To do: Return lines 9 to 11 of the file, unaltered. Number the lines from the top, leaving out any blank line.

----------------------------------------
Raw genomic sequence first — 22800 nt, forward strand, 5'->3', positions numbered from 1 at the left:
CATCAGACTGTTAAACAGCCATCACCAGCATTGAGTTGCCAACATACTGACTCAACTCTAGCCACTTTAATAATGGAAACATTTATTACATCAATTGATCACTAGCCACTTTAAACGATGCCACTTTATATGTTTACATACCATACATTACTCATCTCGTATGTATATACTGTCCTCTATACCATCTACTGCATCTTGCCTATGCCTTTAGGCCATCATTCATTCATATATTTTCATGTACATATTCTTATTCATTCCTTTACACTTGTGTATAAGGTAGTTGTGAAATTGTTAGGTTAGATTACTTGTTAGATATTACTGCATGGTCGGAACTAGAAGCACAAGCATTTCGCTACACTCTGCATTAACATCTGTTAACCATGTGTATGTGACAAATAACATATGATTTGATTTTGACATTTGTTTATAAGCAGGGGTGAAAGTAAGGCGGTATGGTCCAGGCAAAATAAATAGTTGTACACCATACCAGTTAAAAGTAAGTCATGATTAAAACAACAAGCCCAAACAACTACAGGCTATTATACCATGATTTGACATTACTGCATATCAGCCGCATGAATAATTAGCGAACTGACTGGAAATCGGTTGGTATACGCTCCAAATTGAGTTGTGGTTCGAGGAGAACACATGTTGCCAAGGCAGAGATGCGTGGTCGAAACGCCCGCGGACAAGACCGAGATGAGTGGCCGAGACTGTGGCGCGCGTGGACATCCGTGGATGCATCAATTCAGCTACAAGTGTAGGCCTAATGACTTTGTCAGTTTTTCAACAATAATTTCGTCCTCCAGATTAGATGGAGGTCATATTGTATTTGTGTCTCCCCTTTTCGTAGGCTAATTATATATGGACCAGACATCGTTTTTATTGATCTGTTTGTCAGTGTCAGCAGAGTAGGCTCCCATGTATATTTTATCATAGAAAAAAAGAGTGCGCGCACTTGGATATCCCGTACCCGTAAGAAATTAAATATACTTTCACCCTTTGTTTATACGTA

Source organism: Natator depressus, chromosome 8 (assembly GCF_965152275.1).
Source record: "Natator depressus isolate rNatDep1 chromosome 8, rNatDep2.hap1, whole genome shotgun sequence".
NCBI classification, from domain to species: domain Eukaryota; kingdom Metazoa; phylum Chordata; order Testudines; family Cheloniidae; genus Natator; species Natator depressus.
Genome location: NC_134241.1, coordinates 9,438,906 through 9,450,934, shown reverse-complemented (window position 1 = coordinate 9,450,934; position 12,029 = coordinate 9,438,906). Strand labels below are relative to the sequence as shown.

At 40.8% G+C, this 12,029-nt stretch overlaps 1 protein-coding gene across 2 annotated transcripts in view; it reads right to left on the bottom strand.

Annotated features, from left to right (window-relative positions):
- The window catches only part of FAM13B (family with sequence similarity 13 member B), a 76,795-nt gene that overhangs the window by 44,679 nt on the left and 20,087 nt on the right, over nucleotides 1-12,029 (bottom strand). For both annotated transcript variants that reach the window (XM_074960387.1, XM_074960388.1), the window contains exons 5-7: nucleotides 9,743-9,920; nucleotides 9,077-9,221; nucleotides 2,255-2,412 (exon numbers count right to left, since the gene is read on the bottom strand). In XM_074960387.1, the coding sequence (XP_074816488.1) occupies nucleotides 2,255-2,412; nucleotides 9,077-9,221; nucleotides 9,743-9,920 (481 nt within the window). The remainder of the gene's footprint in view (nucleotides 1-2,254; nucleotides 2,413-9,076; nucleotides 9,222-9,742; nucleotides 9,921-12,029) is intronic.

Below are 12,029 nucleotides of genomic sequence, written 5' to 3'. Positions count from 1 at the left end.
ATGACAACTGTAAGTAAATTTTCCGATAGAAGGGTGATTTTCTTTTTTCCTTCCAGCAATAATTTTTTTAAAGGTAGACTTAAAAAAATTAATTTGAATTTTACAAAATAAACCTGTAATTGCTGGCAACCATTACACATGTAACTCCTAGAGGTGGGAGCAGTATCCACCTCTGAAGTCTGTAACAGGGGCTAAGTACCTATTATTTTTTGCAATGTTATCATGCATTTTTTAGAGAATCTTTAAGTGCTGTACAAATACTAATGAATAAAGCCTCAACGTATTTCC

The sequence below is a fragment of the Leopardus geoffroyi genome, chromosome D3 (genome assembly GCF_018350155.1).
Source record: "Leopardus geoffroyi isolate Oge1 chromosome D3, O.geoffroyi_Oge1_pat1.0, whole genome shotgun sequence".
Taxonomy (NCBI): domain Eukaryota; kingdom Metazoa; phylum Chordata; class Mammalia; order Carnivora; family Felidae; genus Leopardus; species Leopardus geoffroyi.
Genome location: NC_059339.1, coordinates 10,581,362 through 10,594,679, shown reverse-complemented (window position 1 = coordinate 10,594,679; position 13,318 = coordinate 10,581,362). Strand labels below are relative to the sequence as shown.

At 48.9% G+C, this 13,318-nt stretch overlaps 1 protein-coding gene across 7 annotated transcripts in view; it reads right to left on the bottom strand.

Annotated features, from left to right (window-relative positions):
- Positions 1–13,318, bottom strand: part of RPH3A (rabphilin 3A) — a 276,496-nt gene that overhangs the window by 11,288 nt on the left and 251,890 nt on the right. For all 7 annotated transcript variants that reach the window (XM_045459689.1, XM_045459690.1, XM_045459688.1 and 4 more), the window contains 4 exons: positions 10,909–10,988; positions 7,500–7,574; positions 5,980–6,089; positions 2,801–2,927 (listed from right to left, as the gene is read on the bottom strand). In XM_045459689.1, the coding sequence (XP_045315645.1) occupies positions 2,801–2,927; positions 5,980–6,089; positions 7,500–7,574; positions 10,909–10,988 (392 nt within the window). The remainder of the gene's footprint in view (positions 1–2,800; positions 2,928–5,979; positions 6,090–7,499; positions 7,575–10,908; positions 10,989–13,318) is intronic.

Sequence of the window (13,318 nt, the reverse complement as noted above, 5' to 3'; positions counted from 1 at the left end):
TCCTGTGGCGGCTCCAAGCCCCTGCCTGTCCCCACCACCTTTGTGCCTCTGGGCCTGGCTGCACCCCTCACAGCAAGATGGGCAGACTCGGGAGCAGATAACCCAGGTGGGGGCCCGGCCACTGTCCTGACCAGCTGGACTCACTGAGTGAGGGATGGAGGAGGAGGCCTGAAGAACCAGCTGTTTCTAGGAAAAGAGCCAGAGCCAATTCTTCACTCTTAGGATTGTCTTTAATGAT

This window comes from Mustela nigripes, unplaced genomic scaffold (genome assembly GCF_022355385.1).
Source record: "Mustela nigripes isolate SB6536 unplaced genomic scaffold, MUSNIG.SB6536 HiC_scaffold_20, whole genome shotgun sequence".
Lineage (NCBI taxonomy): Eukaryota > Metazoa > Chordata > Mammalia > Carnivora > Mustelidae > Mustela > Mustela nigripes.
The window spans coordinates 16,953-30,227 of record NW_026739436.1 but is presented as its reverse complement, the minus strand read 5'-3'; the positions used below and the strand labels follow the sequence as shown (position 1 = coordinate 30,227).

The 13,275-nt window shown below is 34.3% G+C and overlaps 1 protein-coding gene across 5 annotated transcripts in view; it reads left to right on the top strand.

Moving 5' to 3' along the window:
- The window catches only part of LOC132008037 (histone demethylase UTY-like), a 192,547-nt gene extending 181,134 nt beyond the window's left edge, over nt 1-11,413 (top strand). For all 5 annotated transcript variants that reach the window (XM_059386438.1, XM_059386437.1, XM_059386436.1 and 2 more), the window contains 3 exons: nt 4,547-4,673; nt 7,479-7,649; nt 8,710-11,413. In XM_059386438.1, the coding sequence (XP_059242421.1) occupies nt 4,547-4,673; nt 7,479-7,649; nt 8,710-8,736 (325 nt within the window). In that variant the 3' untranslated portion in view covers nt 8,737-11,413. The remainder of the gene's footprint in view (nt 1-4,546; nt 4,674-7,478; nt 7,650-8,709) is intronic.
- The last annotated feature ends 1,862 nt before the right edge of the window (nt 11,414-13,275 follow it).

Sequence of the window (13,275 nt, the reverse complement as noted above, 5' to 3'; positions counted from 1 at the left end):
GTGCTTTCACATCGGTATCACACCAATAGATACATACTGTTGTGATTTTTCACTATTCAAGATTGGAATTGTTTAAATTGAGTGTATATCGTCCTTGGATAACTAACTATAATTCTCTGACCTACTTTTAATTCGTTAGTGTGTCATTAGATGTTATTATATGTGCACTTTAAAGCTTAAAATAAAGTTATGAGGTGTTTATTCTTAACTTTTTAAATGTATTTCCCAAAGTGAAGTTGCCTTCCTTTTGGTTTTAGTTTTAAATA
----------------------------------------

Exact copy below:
- The window catches only part of FAM13B (family with sequence similarity 13 member B), a 76,795-nt gene that overhangs the window by 44,679 nt on the left and 20,087 nt on the right, over nucleotides 1-12,029 (bottom strand). For both annotated transcript variants that reach the window (XM_074960387.1, XM_074960388.1), the window contains exons 5-7: nucleotides 9,743-9,920; nucleotides 9,077-9,221; nucleotides 2,255-2,412 (exon numbers count right to left, since the gene is read on the bottom strand). In XM_074960387.1, the coding sequence (XP_074816488.1) occupies nucleotides 2,255-2,412; nucleotides 9,077-9,221; nucleotides 9,743-9,920 (481 nt within the window). The remainder of the gene's footprint in view (nucleotides 1-2,254; nucleotides 2,413-9,076; nucleotides 9,222-9,742; nucleotides 9,921-12,029) is intronic.

Below are 12,029 nucleotides of genomic sequence, written 5' to 3'. Positions count from 1 at the left end.
ATGACAACTGTAAGTAAATTTTCCGATAGAAGGGTGATTTTCTTTTTTCCTTCCAGCAATAATTTTTTTAAAGGTAGACTTAAAAAAATTAATTTGAATTTTACAAAATAAACCTGTAATTGCTGGCAACCATTACACATGTAACTCCTAGAGGTGGGAGCAGTATCCACCTCTGAAGTCTGTAACAGGGGCTAAGTACCTATTATTTTTTGCAATGTTATCATGCATTTTTTAGAGAATCTTTAAGTGCTGTACAAATACTAATGAATAAAGCCTCAACGTATTTCC